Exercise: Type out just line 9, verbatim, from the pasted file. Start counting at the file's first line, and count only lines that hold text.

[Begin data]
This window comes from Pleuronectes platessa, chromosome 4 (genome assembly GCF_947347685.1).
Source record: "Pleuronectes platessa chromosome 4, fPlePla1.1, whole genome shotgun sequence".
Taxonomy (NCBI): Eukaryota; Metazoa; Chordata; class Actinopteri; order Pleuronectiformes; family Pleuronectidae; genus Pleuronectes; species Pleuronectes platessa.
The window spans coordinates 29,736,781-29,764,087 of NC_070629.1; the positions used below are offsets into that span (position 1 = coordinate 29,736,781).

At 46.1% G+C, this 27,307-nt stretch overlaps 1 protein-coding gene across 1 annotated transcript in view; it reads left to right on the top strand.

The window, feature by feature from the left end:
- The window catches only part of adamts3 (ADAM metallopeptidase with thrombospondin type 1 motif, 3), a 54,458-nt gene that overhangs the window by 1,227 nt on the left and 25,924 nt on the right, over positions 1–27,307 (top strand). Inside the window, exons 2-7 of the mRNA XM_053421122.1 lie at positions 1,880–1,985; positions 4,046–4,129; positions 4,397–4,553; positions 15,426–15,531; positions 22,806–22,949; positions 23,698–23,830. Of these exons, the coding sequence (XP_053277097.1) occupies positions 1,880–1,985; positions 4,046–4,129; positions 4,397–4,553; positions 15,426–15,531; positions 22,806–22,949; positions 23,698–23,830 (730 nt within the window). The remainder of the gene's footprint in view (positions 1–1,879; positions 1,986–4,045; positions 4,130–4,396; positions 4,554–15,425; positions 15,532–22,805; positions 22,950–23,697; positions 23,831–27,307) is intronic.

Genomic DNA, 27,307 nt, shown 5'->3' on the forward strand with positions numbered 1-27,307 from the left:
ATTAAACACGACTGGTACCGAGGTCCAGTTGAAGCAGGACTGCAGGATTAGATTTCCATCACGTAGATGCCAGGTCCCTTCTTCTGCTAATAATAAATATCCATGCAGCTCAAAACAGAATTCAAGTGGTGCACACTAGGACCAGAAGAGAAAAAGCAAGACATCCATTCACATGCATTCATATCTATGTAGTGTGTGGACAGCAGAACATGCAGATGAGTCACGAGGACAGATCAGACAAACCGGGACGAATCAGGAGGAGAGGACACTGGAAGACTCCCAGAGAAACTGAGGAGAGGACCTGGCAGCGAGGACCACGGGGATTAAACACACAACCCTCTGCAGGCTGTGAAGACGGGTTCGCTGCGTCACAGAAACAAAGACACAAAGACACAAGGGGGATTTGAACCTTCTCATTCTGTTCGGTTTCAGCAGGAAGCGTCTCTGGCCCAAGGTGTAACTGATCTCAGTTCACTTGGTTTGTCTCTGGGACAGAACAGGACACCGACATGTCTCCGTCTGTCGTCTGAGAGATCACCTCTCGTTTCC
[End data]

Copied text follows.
ATTAAACACGACTGGTACCGAGGTCCAGTTGAAGCAGGACTGCAGGATTAGATTTCCATCACGTAGATGCCAGGTCCCTTCTTCTGCTAATAATAAATATCCATGCAGCTCAAAACAGAATTCAAGTGGTGCACACTAGGACCAGAAGAGAAAAAGCAAGACATCCATTCACATGCATTCATATCTATGTAGTGTGTGGACAGCAGAACATGCAGATGAGTCACGAGGACAGATCAGACAAACCGGGACGAATCAGGAGGAGAGGACACTGGAAGACTCCCAGAGAAACTGAGGAGAGGACCTGGCAGCGAGGACCACGGGGATTAAACACACAACCCTCTGCAGGCTGTGAAGACGGGTTCGCTGCGTCACAGAAACAAAGACACAAAGACACAAGGGGGATTTGAACCTTCTCATTCTGTTCGGTTTCAGCAGGAAGCGTCTCTGGCCCAAGGTGTAACTGATCTCAGTTCACTTGGTTTGTCTCTGGGACAGAACAGGACACCGACATGTCTCCGTCTGTCGTCTGAGAGATCACCTCTCGTTTCC